Wednesday, March 16, 2011

Police incompetence

Presumably everyone reading this is familiar with the EU Directive 2006/24/EC - the Data Retention Directive (DRD). It's what we call the DLD here in Norway, obviously. Most of you will probably have heard about today's major piece of non-Japan-related news as well - Europol's bust of what they're calling the world's biggest pedophilia ring. Suspects have been found in 30 countries around the world. Almost three dozen of them in Norway, too, but none have been arrested here, due to lack of evidence. Norwegian police are now saying that if only we had had the DRD implemented, they would not have dropped the ball on this one. (So it's not really their fault, I assume is the subtext they're projecting.)

This is transparently untrue - they're saying that the IP addresses are too old, but this investigation has been going on for three years. The data relevant to crimes committed by Norwegian citizens was handed over to our police in July last year. So even if we had had the DRD, the necessary info would have been erased either way. As I say, a transparent excuse.

But what I want to rant about is what a blatantly obvious setup this is for the police to push their own political agenda, and how depressing it is that our media is so worthless that they're allowing themselves to be used in this way. If we had media worthy of our respect, we would be getting some real facts, and we would be getting the info we need to really make sense of events. But no. Our media, like everywhere else in the world, is useless and almost worthless. It's pathetic.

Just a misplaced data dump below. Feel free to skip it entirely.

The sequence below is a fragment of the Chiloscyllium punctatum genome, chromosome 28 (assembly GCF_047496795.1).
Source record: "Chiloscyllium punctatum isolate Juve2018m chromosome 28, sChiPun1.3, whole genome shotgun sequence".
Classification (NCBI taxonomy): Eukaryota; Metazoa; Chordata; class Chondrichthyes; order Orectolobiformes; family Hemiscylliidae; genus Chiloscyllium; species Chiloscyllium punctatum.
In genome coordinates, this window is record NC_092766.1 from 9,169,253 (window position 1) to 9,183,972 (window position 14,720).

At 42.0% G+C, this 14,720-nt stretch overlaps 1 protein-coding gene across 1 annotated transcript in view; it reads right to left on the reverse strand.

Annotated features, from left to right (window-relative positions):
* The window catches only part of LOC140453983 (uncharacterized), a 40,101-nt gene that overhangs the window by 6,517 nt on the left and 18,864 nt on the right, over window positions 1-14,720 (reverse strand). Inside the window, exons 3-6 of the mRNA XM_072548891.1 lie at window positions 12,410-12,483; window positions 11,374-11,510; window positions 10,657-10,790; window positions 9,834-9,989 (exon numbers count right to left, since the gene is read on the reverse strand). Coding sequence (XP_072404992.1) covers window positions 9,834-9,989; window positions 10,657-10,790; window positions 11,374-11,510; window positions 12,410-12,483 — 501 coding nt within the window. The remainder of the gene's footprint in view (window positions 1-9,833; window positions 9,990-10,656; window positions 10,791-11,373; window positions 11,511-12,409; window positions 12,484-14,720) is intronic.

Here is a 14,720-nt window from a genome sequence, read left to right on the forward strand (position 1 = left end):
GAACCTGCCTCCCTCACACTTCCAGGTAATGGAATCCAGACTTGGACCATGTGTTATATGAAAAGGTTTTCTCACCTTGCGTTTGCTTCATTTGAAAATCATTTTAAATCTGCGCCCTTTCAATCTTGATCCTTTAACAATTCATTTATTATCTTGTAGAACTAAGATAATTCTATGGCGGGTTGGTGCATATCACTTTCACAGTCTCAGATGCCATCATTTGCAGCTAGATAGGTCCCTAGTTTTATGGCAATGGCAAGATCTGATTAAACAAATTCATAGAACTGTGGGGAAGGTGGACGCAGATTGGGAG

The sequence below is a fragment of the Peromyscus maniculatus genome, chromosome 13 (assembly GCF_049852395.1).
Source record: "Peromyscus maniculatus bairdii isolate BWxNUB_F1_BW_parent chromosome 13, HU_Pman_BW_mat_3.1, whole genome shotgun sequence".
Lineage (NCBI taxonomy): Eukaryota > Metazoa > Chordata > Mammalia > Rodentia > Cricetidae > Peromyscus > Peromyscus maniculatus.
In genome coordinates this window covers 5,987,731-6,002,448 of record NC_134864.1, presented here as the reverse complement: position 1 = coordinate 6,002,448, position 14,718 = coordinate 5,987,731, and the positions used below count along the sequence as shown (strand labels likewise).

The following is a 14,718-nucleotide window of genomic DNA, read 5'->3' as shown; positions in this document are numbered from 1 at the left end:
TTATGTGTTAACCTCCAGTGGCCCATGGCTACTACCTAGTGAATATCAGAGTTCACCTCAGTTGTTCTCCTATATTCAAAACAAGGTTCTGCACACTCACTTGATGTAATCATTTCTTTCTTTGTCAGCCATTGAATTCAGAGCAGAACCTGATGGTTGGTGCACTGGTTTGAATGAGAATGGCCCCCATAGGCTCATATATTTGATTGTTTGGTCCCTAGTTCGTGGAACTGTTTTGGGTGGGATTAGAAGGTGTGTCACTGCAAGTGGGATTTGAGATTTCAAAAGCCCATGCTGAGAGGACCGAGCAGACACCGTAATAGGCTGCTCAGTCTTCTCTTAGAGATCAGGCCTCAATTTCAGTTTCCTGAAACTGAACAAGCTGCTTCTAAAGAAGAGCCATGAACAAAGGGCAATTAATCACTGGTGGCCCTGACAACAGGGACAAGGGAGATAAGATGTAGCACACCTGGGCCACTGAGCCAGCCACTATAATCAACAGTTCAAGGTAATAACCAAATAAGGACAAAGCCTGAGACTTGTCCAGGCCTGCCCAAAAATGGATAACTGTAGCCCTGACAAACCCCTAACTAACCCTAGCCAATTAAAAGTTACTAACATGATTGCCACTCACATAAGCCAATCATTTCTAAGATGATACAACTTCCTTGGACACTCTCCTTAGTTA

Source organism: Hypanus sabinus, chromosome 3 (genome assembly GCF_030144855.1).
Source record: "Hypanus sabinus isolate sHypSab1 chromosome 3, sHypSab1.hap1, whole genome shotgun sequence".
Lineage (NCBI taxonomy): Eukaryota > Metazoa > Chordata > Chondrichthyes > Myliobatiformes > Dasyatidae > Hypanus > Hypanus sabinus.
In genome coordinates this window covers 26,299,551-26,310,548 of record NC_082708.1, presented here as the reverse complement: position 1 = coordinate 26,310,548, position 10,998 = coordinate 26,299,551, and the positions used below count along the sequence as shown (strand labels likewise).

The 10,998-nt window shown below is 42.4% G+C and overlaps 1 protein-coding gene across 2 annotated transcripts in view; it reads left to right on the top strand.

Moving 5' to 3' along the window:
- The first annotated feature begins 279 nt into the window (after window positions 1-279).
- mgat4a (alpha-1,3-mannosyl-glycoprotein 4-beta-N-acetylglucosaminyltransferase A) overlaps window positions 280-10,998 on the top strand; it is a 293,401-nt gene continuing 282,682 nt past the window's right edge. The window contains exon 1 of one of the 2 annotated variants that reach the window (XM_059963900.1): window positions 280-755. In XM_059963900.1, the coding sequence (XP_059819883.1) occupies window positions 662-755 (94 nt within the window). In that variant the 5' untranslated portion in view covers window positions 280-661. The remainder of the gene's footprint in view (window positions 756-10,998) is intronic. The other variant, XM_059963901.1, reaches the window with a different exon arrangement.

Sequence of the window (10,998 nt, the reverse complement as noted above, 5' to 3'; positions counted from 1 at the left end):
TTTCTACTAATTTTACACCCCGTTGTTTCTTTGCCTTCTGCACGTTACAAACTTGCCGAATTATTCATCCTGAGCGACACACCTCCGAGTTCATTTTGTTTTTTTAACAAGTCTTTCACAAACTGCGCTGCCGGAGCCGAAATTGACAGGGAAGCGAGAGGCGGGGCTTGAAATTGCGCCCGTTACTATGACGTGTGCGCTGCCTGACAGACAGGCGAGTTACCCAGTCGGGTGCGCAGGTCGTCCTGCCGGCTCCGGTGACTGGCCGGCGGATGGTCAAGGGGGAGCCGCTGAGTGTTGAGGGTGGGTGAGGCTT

But the problems don't stop there. Our police are also lazy incompetents. I can conclude in no other way from their desperate and undignified pursuit of the DRD. I don't believe for a second that they would catch any more criminals with it than without. They will catch more criminals if they do a better job investigating. That's it. Of course they'll tell you that the DRD will be a fantastic tool to help them investigate. Personally I don't believe that for a second. But even if it were true, it would still be unacceptable.

The police say that if they had the DRD, and could monitor digital traffic 'properly', they could solve so many crimes, in fact they could head off x number of crimes before they even happen. Hey, you know what? If the state were to install surveillance cameras in all our living rooms, you could prevent even more crimes from happening, you'd know while we were still just planning them. So maybe that's an idea? Arne Johannessen might actually think so. I used to have some respect for him, but not any more.

He actually recently presented as an argument in favor of the DRD the following: that if we had the DRD, it would be much easier for people 'to prove their innocence'.


How can you be a police officer in this country for decades and not understand the fundamental principle of the Rechtsstaat? How is that possible? How does that even work? And why aren't more people freaking over it?

As a citizen, it is not my business to prove that I am innocent. I am innocent. It is the business of the state to prove that I am not.

Do your jobs, pigs. You don't need the DRD for that. Less coffee and more work is what you need. >:-(


balaji @ IT Consulting Job said...

well posting good.

Anonymous said...

I think that surveillance cameras should be installed in every Norwegian home. If that is too expencive we should at least get cameraes in every home of the men and women of the police force.

I am sure mr Arne Johannessen does not like people who cheats. With cameras installed it would be easier to determine whether or not the constables really are sick when they provide a sick note.

Paz said...

We have a worse law here there is a law here that you can be locked up as a member of an illegal organisation (eg IRA, CIRA and PIRA) on the advice of a Senior Garda. If arrested you have to prove your innocence, they have a 100% success rate in special criminal court where there is no jury.
People are afraid to complain about this, as to complain could lead to arrest

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